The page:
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That's interesting I think. Personally I don't have any problem with polyrhythms, maybe because I love maths, but I think it is a cool invention.



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Music is my best friend.


Re: Polyrhythmic metronome [Re: jazzyprof] #1700055
06/22/11 05:11 PM
06/22/11 05:11 PM
Joined: Nov 2007
Posts: 6,541
UK
Nikolas Offline
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BadOrange: Such a bad review of many people I know! laugh Most students studying composition, are entering a 'new' (not new, just 'new') sounding world and they are forced to compose in such ways... Even if it was 50 years ago (and btw, the aesthetics is also present, not just rhythmic techniques).

The score SHOULD cater for the performer, imho, but not to be tailored for your own needs. wink There's a huge difference there I think! laugh

Re: Polyrhythmic metronome [Re: jazzyprof] #1700070
06/22/11 05:34 PM
06/22/11 05:34 PM
Joined: May 2011
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monanpop Offline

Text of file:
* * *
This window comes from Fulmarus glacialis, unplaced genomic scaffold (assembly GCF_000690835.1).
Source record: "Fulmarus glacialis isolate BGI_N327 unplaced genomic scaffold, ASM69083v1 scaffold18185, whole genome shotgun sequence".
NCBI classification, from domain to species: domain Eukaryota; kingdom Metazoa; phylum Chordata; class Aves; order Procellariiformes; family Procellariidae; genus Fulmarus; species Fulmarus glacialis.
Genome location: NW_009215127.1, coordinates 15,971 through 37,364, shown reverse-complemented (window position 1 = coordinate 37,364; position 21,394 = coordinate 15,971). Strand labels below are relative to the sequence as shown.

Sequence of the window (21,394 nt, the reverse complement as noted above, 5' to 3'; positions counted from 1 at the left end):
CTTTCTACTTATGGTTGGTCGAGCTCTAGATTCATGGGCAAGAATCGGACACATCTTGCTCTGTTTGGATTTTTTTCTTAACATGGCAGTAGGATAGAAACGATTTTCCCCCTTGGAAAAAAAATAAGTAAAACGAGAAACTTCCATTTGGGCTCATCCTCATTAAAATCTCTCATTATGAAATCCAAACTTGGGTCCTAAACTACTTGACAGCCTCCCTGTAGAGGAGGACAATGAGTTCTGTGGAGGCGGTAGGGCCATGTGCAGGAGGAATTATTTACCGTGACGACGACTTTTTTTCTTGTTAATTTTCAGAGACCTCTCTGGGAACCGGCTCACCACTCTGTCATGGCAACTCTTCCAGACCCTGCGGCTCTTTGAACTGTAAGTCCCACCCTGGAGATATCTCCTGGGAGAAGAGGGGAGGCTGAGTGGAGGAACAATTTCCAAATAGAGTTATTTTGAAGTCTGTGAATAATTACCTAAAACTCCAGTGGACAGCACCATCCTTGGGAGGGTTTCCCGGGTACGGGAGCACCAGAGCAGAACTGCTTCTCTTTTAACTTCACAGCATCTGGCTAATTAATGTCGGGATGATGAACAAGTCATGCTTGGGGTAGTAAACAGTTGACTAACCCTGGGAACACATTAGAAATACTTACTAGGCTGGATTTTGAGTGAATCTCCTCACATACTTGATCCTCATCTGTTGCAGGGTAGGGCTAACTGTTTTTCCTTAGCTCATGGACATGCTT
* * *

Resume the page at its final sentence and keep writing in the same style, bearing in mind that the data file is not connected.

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It is fun to learn but not fun to play.

Re: Polyrhythmic metronome [Re: Nikolas] #1700075
06/22/11 05:52 PM
06/22/11 05:52 PM
Joined: Jun 2011
Posts: 368
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BadOrange Offline
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Originally Posted by Nikolas
BadOrange: Such a bad review of many people I know! laugh Most students studying composition, are entering a 'new' (not new, just 'new') sounding world and they are forced to compose in such ways... Even if it was 50 years ago (and btw, the aesthetics is also present, not just rhythmic techniques).

The score SHOULD cater for the performer, imho, but not to be tailored for your own needs. wink There's a huge difference there I think! laugh


i've seen too many hack composers hide under the veil of unintelligible dissonance. Enough to say that composers that study at a masters level tend to be rather cliches. Of course I did do a masters in composition so i'm just reporting what I saw at many schools. Dissonance is great but the problem is that most of the composers seem to start composing styles stating at 1900 and of course the reason is quite obvious. Much harder to judge a piece when the merit is more in the process than how it sounds. I think you will find more than you can imagine, supposed composers that do all this complicated modern techniques yet could not do a simple tonal piece in ternary form. You have to study things in order to truly grasp the style.